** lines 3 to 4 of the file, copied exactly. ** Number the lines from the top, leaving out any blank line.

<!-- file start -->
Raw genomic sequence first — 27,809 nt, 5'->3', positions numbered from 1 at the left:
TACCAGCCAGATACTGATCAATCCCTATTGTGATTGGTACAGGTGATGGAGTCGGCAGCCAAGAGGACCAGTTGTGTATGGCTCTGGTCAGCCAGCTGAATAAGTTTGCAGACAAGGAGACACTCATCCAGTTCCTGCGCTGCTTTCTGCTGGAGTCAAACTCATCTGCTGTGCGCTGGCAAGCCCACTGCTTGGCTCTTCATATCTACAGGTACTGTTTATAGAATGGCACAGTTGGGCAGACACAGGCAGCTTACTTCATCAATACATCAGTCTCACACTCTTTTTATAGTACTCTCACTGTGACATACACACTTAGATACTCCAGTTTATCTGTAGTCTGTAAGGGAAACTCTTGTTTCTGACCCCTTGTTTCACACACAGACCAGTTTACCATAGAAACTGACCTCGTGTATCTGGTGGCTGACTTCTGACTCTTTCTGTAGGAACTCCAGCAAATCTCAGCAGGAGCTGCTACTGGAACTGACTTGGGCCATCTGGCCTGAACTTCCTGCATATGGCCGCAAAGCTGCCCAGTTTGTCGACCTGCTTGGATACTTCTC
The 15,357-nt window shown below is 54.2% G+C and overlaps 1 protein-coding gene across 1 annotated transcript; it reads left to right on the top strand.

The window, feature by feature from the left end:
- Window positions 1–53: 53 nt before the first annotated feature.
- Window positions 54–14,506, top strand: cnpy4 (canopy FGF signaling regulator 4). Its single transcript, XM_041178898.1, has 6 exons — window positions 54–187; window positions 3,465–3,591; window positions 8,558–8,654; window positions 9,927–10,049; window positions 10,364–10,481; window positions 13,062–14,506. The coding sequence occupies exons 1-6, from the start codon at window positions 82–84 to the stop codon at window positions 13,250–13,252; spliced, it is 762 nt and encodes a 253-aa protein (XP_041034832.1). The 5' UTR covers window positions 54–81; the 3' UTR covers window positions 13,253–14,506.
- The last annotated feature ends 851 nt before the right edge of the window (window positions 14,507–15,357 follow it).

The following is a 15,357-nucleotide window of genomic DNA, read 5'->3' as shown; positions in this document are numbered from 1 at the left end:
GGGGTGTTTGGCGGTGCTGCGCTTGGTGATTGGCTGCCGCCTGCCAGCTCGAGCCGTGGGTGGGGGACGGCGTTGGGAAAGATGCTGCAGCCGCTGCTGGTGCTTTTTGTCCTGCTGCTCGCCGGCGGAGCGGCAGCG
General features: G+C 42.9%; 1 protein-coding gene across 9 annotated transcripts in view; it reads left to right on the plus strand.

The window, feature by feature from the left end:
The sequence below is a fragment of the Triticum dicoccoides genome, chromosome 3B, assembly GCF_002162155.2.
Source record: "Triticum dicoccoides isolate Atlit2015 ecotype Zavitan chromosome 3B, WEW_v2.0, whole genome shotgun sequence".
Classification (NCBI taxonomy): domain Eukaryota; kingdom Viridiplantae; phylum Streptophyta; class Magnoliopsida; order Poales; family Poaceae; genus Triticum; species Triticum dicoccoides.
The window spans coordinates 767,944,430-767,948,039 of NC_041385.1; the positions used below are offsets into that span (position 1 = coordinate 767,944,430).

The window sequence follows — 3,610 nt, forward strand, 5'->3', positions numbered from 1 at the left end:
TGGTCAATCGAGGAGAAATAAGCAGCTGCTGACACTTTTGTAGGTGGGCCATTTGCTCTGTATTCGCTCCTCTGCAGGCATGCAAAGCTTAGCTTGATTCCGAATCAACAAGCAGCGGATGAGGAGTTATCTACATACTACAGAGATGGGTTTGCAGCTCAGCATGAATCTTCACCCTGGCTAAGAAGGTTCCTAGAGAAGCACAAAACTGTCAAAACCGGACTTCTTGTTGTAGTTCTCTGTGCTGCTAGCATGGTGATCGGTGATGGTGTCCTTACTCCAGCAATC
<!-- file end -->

The 15,357-nt window shown below is 54.2% G+C and overlaps 1 protein-coding gene across 1 annotated transcript; it reads left to right on the top strand.

The window, feature by feature from the left end: